From the top of the dam our campsite is hidden in the trees near the center of this photo.

Now that's a very long boat ramp.

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YEAR #3 - STOP #43

We had a really good travel day today, but starting just after we checked in at our new campground we really dropped the ball on just about everything else.

We didn't prepare well for our seven night stay here. First we decided to not dump our waste tanks upon leaving our old campground because we had done so just two days earlier. We planned to dump them at the new campground before setting up, which we did.

However, we saw all the other campers filling their fresh water tanks near the very busy dump station and wondered why, because they have spigots at each campsite, or so we thought.

We arrived at our campsite and saw there was a fairly steep entrance to our driveway, before it flattened out at the back end. We've had other campsites with similiar conditions and knew in advance that it's going to be difficult to unhook the trailer from the truck without them both being on level ground. Particularly the stabilizer/weight distribution bars, which could have been removed before backing into the site.

But with campgound traffic backing up both behind us and in front of us we elected to speed up the process of clearing the roadway by backing into our site anyway. We cleared the road, let everyone pass in both directions, then pulled partially back out of the site to straightned out the trailer in the driveway.

We leveled out THE POD left to right and began to disconnect from ROVER. It was very difficult removing the stabilizer/weight distribution bars, but we expected that. We were just about to release the latch that connects the trailer to the truck when I realized, there's no water spigot on our campsite and our fresh water tank is empty.

So here is the point I'm trying to get across to everyone.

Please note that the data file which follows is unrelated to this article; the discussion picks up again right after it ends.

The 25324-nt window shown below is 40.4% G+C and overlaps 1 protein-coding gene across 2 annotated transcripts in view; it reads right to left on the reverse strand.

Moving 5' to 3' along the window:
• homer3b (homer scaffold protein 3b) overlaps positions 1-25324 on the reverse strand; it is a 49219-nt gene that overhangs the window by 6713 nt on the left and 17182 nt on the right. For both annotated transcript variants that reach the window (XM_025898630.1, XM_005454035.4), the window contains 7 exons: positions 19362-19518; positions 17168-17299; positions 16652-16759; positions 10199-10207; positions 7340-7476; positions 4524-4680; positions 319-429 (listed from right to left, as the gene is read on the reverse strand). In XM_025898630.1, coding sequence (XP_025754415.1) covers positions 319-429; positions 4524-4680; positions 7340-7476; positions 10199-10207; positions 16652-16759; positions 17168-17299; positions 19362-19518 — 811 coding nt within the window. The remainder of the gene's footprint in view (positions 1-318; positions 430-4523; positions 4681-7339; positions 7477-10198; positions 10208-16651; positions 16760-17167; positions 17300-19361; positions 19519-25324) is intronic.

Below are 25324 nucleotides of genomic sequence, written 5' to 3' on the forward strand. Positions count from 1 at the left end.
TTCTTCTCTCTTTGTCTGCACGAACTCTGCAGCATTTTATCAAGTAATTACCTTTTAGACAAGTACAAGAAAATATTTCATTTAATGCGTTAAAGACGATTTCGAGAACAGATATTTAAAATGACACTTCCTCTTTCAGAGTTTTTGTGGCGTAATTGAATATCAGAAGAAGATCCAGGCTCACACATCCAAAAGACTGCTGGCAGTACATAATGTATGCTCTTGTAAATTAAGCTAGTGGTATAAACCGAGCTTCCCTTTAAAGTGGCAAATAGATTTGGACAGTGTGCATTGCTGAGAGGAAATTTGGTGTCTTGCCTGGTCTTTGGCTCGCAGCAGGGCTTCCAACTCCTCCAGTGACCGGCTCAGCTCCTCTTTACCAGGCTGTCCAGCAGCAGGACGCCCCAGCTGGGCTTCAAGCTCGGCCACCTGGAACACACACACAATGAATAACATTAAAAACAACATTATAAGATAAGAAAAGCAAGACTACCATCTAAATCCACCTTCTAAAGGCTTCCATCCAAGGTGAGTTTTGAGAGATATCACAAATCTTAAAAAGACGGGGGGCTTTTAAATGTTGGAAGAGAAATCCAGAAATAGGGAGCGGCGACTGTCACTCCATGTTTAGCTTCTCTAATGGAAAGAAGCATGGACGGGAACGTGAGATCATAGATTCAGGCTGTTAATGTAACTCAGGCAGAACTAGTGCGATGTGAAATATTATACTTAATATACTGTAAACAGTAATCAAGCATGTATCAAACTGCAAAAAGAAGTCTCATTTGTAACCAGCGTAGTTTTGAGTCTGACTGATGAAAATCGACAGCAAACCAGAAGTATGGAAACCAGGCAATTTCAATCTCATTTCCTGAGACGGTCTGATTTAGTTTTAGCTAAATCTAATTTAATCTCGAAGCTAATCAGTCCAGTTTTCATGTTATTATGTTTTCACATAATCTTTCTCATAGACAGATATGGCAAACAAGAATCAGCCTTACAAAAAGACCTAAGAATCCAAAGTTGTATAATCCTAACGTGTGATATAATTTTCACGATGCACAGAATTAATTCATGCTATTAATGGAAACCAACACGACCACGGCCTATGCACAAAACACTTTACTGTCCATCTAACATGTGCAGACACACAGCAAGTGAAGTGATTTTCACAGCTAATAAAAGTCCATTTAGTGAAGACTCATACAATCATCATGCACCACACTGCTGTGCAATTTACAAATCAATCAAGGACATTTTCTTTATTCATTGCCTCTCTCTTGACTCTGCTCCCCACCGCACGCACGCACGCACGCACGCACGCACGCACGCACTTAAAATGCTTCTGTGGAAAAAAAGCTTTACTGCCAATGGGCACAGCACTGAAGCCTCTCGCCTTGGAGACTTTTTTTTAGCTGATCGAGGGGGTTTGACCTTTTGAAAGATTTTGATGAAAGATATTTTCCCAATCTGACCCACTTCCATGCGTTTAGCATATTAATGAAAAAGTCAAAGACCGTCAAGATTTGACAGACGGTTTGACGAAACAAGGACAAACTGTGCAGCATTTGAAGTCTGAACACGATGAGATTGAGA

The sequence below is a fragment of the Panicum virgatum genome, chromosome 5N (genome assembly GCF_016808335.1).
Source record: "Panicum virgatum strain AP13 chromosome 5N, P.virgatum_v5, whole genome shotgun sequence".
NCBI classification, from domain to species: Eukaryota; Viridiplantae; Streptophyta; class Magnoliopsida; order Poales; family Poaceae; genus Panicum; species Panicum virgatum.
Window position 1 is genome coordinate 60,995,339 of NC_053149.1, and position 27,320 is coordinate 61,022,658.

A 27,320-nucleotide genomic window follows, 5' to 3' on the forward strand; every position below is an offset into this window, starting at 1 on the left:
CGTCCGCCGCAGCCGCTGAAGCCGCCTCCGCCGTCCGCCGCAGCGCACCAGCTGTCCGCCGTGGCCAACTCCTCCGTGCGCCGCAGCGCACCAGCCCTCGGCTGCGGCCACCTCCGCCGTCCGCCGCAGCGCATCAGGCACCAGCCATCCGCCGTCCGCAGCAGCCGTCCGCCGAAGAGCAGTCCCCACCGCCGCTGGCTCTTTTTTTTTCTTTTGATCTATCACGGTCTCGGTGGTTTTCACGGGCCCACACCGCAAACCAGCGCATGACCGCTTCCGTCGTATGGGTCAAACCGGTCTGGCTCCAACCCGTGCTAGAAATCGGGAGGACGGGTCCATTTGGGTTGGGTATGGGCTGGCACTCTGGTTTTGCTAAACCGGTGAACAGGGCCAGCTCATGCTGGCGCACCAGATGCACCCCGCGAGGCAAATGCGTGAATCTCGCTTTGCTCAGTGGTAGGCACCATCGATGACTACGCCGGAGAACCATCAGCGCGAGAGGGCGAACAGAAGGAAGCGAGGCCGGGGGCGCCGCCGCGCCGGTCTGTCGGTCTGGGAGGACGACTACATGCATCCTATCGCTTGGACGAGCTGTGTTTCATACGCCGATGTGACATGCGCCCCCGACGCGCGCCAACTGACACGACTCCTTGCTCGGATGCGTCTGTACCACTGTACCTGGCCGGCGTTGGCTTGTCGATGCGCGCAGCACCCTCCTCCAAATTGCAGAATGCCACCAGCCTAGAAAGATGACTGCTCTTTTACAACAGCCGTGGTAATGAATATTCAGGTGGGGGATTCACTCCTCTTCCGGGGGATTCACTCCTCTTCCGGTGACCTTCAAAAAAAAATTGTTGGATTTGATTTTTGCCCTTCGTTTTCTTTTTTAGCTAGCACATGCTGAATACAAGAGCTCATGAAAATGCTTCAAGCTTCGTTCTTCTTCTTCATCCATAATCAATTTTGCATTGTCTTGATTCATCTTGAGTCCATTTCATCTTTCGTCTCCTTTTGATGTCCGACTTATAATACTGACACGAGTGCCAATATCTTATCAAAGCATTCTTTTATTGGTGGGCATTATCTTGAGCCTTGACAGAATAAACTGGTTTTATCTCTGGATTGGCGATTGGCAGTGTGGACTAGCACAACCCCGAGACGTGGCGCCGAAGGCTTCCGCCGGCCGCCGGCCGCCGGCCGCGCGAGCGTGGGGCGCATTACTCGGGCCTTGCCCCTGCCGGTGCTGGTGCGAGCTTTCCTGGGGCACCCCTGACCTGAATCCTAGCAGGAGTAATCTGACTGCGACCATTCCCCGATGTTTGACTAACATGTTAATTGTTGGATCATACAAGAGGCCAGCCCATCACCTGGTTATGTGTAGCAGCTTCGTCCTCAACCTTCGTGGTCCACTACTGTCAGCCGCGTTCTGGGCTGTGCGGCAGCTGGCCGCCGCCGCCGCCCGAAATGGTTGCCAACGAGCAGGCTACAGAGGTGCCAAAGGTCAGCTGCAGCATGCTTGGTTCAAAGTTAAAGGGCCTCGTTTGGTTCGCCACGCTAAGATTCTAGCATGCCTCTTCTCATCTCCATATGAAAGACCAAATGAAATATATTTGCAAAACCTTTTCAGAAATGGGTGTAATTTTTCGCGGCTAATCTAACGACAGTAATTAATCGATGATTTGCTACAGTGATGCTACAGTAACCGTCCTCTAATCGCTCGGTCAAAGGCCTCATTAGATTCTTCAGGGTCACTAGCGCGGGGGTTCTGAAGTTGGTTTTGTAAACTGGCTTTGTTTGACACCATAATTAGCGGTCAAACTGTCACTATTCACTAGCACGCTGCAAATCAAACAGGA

Just like we waited for our turn when we got in line at the dump station, everyone else will have to wait their turn too. When I saw everyone filling their fresh water tanks I thought, maybe we don't have water at our campsite? I could have quickly gone online and checked our reservation to see if water was available at our site and realized we needed to fill up right then (instead of having to come back an hour later to do so). We felt rushed and made Mistake #1.

When we first saw our campsite driveway we should have stopped and quickly removed our stabilizer/weight distribution bars while still in the street. By not doing so we risked damage to our power tongue jack, our hitch latch and even our stabilizer/weight distribution bars. Once again we felt rushed and made Mistake #2.

In both cases no one was rushing us except ourselves.
Be patient with others and hope they will in turn be patient with you!

FRIDAY - Now that all the stress of yesterdays moving day is in the past we can enjoy our campsite here at Seven Points Campground on Raystown Lake in south-central Pennsylvania, roughly halfway between Pittsburgh and Philadelphia.

For a mere $18 a night (that's half price BTW) we have another stunning campsite here at this Army Corps of Engineers Park. I think we'll stay a week!

What more could you want? Water in the front and mountains in the back.

From our dining/outdoor kitchen area you can really see the odd angle between THE POD and ROVER.